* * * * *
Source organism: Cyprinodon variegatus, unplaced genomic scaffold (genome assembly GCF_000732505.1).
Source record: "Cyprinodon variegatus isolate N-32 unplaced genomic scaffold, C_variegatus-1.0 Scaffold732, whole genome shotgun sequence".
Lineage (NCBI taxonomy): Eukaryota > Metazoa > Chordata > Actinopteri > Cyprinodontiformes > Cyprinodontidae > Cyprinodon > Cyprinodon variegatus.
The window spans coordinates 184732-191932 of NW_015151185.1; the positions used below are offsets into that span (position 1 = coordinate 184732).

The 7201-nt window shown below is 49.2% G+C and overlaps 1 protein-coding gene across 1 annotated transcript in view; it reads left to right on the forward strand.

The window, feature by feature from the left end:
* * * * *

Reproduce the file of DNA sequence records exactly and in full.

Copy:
Source organism: Cyprinodon variegatus, unplaced genomic scaffold (genome assembly GCF_000732505.1).
Source record: "Cyprinodon variegatus isolate N-32 unplaced genomic scaffold, C_variegatus-1.0 Scaffold732, whole genome shotgun sequence".
Lineage (NCBI taxonomy): Eukaryota > Metazoa > Chordata > Actinopteri > Cyprinodontiformes > Cyprinodontidae > Cyprinodon > Cyprinodon variegatus.
The window spans coordinates 184732-191932 of NW_015151185.1; the positions used below are offsets into that span (position 1 = coordinate 184732).

The 7201-nt window shown below is 49.2% G+C and overlaps 1 protein-coding gene across 1 annotated transcript in view; it reads left to right on the forward strand.

The window, feature by feature from the left end: